“I have confidence in my faith and the church and the Holy Father. It’s just sad because I know him well, and he’s a very good and holy man,” said Claude Sasso, who as Finn’s vice chancellor for catechesis and evangelization since 2006 was Finn’s longest-serving officer.

“I think he did many good things for the church in his service. He’s a very humble man. He’s a human being, he’s not perfect. Nobody’s perfect. We’re all sinners,” Sasso told NCR.

One parishioner said Finn was “betrayed by Judases.” Bob Vogt, a parishioner of 30-plus years, called him a good bishop and shepherd throughout the “media’s persecution of Christians.” He also praised Finn for bringing to the diocese 30 new seminarians, and about 10 this year -- the most it has seen in years.   

Steve Connelly, an affiliate of Justice for Bishop Finn -- an online effort to defend Finn throughout his “unjust indictment,” according to the website -- said he didn’t know all the intricacies of how the Vatican handled Finn’s resignation but said it “shouldn’t have been prompted by people who want him gone.”

“Because then it makes it appear that the church is a democracy, and the church isn’t a democracy. The people don’t dictate who the bishop is. I’m not saying that’s the case, but practically speaking, it makes it appear that people were getting their wish if they scream and holler loud enough,” he said.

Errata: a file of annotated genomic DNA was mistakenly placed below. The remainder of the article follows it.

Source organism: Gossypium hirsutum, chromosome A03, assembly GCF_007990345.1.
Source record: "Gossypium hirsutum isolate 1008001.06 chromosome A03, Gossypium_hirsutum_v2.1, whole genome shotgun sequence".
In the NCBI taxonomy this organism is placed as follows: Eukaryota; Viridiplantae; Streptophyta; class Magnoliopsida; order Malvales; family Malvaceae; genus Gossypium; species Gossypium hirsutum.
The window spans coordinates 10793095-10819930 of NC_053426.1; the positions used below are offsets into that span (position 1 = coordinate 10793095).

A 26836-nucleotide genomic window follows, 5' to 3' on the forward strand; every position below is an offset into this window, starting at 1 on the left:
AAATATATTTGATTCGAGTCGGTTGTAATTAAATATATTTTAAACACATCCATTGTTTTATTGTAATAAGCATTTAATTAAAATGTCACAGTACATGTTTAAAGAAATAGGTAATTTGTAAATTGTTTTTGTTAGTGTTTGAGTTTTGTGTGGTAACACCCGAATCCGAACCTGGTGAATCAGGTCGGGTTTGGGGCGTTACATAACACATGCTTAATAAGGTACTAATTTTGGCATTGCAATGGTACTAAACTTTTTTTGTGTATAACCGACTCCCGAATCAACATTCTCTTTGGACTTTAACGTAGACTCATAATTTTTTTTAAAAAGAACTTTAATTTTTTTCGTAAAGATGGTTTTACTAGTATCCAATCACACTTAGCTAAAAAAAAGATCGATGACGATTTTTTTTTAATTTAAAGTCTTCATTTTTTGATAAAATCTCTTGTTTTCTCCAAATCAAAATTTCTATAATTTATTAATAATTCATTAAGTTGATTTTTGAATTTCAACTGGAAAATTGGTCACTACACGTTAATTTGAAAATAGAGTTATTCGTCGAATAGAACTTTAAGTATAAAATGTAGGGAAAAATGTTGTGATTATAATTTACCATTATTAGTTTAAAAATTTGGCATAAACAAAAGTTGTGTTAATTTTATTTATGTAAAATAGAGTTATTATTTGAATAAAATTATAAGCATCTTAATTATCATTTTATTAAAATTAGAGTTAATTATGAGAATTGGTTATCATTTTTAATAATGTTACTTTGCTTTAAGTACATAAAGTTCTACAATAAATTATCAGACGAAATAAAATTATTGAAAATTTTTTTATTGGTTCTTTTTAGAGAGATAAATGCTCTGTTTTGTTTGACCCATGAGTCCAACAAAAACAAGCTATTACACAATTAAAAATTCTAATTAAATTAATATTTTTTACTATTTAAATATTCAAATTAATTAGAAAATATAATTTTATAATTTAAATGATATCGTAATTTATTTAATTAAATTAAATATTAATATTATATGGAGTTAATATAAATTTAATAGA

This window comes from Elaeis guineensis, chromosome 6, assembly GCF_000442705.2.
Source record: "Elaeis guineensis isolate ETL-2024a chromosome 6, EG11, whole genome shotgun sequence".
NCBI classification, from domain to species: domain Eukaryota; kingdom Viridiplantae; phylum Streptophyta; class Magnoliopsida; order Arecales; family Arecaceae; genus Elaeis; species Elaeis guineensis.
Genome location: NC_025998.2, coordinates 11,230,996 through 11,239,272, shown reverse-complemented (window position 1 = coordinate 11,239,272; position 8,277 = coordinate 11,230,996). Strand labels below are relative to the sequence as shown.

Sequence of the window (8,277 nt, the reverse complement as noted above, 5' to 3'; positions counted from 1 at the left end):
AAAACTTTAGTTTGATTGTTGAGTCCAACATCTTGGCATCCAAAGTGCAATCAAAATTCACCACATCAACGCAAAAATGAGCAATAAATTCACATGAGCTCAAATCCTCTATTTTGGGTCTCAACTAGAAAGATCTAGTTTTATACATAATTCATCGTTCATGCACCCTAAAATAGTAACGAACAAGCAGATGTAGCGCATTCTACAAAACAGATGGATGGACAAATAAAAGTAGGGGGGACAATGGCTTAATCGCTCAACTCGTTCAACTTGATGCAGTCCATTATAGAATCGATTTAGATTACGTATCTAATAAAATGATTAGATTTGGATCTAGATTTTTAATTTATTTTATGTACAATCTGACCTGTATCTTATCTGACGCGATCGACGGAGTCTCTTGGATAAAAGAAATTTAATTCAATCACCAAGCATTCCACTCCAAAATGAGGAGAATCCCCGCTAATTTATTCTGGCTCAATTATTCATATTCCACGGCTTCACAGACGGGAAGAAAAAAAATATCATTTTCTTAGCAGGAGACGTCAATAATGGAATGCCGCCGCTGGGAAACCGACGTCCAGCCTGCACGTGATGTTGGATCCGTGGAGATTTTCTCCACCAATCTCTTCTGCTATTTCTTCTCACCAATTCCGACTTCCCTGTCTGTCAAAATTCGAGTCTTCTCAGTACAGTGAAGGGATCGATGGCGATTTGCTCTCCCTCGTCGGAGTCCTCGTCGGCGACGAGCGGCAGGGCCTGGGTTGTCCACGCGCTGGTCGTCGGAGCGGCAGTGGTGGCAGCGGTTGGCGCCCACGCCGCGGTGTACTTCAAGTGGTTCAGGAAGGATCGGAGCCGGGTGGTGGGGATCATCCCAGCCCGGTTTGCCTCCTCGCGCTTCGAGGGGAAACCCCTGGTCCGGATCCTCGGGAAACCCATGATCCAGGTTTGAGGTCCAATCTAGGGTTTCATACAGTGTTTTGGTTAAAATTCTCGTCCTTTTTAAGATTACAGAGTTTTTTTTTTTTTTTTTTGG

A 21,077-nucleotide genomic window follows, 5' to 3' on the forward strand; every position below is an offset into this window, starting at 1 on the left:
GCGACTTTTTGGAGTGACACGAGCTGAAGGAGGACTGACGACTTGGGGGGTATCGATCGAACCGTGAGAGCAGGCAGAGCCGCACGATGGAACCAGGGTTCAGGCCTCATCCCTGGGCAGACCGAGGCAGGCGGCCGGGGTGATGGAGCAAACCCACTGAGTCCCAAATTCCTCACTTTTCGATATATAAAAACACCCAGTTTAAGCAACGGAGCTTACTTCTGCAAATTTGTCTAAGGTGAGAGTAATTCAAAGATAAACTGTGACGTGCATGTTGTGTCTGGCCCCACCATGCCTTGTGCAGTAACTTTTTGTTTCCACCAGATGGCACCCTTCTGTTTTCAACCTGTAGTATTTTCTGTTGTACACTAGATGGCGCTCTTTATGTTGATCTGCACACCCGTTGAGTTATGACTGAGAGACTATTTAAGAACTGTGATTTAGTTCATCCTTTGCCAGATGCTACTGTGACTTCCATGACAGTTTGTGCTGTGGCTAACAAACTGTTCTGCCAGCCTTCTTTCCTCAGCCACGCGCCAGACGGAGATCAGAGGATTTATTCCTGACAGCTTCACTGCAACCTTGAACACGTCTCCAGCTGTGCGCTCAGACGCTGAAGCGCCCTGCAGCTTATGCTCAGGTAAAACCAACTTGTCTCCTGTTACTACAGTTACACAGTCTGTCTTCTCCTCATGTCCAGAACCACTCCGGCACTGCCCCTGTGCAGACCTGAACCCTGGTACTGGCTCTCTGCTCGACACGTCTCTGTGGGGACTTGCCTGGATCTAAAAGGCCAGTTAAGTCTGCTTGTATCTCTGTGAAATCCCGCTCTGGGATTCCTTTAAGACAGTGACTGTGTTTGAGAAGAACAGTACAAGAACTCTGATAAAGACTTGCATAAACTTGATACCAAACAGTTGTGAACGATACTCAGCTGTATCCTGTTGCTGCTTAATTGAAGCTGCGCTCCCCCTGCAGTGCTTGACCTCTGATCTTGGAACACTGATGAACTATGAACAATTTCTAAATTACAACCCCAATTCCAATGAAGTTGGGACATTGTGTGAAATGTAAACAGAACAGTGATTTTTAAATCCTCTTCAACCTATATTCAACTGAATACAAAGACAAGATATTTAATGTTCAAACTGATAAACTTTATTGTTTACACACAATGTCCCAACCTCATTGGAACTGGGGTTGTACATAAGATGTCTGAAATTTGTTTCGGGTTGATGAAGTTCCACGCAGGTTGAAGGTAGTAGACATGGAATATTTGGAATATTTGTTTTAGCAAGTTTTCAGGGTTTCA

Connelly described Finn’s greatest strength but biggest challenge to the diocese as his devotion to the church’s traditional teaching, which was met with much resistance from a diocese that “for many years was not on the right track in terms of its faith.”

“I know a lot of folks who really didn’t like him, but they never got to know him. They only knew what they would read on websites or certain newspapers, and that’s not a good way to get to know someone,” he said.

Mercy Sr. Jeanne Christensen, who served as the diocesan victims' advocate from 2000 to 2004, was director of the diocese’s Peace and Justice Office from 2000 until 2006, when she resigned after Finn cut her staff and budget in half. She said that because of his divisive leadership style, “a lot of people have suffered under his time here in the diocese.”